Post-Apartheid Gothic: White South African Writers and Space analyses the representation of space in recent works by South African writers. By combining analytical tools borrowed from Gothic studies with geocritical and postcolonial approaches, the author tries to assess and understand the literary mechanisms utilized by Damon Galgut, Henrietta Rose-Innes, Lauren Beukes, Justin Carwright or Lynn Freed to negotiate the complexities of post-apartheid identities in their fiction. The author argues that the literary representations of emblematic places, real or imagined (the home, the farm, the city or the “non-places” of dystopia) express and reveal anxieties linked to the sharing of space in post-apartheid South Africa. She has chosen to successively (re-)visit the places which have been shaping South African white writing since Olive Schreiner’s African Farm – in other words, its topoi, both in the etymological sense of “place” and in the literary sense of recurring themes or arguments. She argues that these Gothicized topoi have provided writers with tools to explore the deep anxieties generated by the redefinition of South African society as the Rainbow Nation. Even if she focuses on the specifically South African avatars of the Gothic and their interaction with local forms and genres, like the plaasroman, she also discusses the impact of globalization on South African literary, cultural, social and political identities.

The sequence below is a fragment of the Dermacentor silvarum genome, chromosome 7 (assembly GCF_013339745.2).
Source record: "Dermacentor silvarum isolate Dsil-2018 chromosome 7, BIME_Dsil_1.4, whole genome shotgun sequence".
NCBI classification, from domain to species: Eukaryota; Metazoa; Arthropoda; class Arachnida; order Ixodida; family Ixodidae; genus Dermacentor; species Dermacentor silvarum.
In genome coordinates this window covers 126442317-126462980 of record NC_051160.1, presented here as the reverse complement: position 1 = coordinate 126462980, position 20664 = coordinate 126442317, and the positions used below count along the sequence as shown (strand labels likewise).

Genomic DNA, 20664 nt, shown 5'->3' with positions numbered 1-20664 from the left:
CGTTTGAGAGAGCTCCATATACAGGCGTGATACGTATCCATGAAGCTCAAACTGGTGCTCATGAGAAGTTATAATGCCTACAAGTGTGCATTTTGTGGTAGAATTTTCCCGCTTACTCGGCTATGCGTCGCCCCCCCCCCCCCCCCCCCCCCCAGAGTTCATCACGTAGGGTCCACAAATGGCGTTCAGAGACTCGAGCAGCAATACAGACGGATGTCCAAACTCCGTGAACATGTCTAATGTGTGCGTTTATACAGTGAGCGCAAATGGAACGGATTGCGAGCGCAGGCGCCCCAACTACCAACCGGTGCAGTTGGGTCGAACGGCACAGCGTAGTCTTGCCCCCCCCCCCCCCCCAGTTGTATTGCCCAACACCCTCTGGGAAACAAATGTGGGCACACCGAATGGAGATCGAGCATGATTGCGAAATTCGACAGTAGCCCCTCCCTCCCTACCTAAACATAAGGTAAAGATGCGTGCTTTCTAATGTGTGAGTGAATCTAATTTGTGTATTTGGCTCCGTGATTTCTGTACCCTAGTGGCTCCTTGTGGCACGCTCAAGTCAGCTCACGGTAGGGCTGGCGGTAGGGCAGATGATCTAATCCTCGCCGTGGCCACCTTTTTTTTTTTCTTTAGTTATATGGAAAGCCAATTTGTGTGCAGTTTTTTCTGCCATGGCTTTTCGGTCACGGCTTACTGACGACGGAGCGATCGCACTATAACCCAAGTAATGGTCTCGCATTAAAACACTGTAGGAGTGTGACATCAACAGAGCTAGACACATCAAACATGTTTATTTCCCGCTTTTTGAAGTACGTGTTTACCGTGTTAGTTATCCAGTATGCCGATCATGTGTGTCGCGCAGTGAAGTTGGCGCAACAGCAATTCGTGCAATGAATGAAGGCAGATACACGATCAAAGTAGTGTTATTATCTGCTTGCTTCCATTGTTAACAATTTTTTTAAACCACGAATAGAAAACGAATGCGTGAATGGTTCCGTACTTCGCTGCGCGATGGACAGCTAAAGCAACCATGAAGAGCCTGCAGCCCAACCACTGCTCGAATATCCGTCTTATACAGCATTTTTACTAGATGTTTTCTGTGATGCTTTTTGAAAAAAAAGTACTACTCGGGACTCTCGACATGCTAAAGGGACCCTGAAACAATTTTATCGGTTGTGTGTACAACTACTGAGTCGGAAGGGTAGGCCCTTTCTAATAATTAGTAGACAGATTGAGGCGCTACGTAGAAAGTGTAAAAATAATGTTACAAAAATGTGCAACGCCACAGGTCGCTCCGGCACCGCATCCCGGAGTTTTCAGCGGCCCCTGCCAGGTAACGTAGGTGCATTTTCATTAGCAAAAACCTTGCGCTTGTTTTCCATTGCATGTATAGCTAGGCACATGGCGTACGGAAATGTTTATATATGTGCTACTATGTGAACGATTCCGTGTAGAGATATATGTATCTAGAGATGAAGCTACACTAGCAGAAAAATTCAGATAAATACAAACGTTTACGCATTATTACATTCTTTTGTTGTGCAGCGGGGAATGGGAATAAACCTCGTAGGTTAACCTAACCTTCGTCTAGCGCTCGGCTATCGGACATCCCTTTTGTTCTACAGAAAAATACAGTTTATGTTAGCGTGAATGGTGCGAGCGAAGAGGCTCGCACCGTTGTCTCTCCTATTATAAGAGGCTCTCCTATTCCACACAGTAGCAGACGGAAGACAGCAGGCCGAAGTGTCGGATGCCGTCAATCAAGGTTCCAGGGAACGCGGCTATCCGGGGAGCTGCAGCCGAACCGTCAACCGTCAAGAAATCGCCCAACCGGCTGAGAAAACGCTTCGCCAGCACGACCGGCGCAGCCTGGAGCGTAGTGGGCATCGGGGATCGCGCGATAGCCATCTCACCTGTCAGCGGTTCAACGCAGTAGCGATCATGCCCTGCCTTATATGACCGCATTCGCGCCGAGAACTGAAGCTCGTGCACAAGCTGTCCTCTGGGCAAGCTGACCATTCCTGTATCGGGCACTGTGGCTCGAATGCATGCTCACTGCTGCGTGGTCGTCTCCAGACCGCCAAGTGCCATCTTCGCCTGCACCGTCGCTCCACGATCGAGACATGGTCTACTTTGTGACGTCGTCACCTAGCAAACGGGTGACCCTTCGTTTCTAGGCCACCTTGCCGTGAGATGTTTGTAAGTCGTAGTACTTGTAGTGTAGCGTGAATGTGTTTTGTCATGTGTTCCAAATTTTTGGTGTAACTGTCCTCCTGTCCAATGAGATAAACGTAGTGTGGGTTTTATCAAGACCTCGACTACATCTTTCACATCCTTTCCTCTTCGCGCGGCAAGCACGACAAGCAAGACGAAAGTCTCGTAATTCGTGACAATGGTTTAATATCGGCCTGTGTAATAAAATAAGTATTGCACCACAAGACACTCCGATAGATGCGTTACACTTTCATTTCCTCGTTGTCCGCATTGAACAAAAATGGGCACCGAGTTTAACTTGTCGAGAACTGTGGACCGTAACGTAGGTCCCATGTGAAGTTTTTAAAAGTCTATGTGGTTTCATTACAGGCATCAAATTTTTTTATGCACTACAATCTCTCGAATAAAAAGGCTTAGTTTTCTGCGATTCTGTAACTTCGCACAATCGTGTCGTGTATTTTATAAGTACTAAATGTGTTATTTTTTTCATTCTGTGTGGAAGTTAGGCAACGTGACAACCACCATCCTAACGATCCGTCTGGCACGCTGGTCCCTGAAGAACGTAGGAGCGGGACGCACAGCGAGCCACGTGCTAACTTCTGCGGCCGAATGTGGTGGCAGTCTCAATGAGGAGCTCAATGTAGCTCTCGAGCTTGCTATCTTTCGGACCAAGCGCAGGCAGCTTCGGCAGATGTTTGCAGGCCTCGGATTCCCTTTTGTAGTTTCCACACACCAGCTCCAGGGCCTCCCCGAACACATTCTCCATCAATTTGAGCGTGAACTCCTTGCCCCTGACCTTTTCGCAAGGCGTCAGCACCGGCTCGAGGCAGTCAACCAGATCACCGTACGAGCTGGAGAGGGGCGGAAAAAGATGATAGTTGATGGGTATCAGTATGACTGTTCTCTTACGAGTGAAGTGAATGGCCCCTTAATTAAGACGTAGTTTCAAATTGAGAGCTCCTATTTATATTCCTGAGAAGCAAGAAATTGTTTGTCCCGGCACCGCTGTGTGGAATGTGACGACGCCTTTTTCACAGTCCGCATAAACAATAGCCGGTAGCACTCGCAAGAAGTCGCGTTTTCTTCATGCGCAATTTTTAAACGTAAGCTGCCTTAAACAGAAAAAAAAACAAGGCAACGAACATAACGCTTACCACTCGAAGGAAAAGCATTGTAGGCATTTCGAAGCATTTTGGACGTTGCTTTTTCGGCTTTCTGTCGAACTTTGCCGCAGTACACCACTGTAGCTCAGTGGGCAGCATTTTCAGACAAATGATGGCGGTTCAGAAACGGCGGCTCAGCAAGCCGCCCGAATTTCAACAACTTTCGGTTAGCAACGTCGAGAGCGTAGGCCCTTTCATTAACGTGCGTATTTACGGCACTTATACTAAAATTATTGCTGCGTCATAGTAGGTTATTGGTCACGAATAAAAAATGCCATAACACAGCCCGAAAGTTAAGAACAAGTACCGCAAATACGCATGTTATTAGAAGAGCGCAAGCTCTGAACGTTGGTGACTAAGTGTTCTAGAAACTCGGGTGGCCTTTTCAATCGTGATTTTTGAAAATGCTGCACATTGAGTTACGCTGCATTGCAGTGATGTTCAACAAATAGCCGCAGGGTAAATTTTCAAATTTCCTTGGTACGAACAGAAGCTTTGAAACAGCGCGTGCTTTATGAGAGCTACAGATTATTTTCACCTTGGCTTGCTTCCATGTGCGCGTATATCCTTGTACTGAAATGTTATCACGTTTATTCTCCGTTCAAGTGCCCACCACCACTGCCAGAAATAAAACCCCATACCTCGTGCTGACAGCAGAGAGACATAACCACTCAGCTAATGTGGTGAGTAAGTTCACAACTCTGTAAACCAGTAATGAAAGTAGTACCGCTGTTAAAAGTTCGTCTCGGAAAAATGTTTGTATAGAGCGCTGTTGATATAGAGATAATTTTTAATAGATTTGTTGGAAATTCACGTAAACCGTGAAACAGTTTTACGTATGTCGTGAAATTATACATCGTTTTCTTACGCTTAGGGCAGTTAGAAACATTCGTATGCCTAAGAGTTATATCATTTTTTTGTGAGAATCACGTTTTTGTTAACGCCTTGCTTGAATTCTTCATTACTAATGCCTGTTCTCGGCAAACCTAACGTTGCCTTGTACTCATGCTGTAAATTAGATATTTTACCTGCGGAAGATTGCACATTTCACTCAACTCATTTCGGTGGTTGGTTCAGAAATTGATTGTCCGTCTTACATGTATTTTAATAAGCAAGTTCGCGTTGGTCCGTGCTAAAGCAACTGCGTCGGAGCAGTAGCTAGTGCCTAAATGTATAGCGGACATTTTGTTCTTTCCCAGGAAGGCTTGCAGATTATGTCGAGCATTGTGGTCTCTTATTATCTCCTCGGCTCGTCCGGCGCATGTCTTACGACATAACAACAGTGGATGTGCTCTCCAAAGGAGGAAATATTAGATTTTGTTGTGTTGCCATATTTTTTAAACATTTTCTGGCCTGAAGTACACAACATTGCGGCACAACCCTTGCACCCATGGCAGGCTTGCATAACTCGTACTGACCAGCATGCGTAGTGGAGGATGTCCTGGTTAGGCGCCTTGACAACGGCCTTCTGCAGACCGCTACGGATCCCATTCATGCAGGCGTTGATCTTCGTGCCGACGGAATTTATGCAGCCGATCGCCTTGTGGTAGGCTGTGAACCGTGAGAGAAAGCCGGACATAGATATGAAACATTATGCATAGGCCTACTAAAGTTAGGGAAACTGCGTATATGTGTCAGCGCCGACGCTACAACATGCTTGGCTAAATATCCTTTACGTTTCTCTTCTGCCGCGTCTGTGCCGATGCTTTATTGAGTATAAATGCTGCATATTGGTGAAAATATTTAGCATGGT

Mélanie Joseph-Vilain is professor of postcolonial literatures and head of the research team “Individu et nation” for the TIL Research Center at the University of Burgundy in Dijon.
Chapter 1. The Sense of Place
Chapter 2. Unhomely homes
Chapter 3. Landscapes
Chapter 4. Cities: South African “Urban Gothic”
Chapter 5. Non-places